FR-P01-049 - On Framing Strategic Change: The Dynamics Underlying Cognitive Inertia and Change

Managing organizational change
Poster Presentation
Friday May 19   09:30 AM to 01:00 PM (3 hours 30 minutes)
O'Brien Foyer
Organizational Change and Development
Managing organizational change
On Framing Strategic Change: The Dynamics Underlying Cognitive Inertia and Change
C. Baert*, M. Debruyne 1
1Vlerick Business School & Ghent University, Ghent, Belgium
Content: Purpose
Cognitive inertia refers to decision-makers’ incapacity to timely challenge existing cognitive frames in a context of disruptive change, resulting in a lack of adaptation of those frames and, ultimately, strategic inertia. We extend theory on cognitive inertia by exploring decision-makers’ framing processes and their continuous evolution in response to change. As such, we study the evolutionary process of framing change and unpack how framing processes relate to either cognitive inertia or adaptation.
Adopting a grounded, interpretative case-study approach, we examined the micro-level framing processes of two media groups’ decision-makers (in speeches, interviews, column, etcetera, from 2000 to 2014) as they attempted to cognitively grasp the implications of digitalization and develop strategic responses.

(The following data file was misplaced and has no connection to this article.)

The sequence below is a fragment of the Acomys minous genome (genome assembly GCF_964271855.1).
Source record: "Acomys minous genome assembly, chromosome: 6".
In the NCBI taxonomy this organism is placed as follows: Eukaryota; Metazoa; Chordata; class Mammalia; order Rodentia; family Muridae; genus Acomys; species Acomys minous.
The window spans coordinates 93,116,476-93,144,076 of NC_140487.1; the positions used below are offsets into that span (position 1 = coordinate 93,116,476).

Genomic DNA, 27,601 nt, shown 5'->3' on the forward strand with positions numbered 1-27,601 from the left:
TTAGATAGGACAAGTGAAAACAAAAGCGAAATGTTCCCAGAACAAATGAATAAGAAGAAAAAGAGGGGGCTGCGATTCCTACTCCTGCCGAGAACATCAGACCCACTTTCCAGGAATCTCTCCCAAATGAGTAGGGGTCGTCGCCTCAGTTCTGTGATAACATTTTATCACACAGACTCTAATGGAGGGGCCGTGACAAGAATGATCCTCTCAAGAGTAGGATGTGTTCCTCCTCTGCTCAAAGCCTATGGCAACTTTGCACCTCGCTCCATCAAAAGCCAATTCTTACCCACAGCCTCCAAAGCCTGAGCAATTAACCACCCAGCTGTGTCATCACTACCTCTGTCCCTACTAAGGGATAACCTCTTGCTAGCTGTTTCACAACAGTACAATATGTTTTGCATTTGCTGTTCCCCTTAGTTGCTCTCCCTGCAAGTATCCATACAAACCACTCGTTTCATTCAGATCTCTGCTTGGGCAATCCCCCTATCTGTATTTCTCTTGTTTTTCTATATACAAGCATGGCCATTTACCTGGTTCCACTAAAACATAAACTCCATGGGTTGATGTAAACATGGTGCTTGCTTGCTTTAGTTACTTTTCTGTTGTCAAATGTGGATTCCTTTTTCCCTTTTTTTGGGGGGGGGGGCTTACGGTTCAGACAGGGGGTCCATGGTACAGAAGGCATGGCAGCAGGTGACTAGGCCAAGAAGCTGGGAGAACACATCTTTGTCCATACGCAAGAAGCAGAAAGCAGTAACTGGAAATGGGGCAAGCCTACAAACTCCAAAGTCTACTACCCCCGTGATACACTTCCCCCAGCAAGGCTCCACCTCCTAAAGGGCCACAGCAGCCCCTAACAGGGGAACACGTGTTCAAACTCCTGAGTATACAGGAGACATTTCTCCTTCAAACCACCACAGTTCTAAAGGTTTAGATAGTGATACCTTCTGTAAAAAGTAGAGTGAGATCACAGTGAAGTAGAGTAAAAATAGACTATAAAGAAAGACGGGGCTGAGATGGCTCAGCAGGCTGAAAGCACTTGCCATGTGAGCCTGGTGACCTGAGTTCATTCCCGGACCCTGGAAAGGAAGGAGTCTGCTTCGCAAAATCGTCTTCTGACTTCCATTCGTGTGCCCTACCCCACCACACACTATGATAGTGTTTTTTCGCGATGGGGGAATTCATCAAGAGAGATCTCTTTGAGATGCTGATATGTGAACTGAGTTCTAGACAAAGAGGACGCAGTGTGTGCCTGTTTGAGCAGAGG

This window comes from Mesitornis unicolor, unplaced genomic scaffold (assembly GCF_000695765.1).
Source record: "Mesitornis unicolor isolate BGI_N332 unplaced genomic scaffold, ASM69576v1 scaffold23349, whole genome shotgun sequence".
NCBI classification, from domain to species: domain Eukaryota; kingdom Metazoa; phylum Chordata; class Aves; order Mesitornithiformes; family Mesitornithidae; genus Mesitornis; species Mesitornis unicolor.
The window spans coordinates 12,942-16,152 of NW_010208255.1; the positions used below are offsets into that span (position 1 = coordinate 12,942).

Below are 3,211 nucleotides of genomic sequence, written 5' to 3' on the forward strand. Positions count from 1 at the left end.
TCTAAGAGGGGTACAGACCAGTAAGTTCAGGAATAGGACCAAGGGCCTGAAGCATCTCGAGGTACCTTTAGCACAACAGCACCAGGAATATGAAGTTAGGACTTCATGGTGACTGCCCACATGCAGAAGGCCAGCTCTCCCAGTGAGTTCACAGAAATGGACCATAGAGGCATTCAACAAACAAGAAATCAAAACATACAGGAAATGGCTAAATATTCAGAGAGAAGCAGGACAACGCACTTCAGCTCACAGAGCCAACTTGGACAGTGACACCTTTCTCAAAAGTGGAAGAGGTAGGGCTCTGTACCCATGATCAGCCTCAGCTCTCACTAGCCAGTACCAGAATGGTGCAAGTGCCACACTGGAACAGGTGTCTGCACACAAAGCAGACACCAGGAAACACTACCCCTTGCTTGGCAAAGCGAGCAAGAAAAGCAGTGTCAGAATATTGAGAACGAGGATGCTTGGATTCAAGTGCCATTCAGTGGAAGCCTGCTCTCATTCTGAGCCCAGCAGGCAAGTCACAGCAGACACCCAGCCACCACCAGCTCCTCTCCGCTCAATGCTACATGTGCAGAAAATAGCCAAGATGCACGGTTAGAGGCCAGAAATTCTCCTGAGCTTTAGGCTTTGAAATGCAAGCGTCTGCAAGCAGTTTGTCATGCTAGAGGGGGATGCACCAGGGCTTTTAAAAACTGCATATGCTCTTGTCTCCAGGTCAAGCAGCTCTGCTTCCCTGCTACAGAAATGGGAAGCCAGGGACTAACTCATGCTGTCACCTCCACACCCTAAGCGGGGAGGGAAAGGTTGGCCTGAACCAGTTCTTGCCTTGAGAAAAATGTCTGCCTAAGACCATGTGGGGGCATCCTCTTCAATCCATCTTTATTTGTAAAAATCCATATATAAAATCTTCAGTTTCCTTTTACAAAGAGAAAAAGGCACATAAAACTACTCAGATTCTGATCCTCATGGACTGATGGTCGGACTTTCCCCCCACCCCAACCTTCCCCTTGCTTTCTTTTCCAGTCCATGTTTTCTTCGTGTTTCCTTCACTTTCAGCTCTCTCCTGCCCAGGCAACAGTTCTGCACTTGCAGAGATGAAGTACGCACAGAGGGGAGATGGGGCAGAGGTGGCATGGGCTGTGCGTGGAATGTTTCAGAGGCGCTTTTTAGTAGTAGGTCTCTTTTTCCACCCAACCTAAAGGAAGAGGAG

We developed a typology of framing processes, consisting of nine types of framing processes (from frame stretching to frame blending). By mapping the sequential interrelations between these framing processes, thus tracking the evolutionary process of framing change, we identified four mechanisms that prompt either cognitive inertia or cognitive change.
Our findings need further validation in different industry contexts and with regards to different types of innovation.
Research Implications
Our study helps scholars explain how to cognitively grasp and act upon the implications of change driven by technological innovation.
This study adds to a recent stream of research that considers cognition to be a dynamic process of meaning construction, whereby meaning is created via the use of framing processes. We underline the role of language as a strategic element in organizational change processes.

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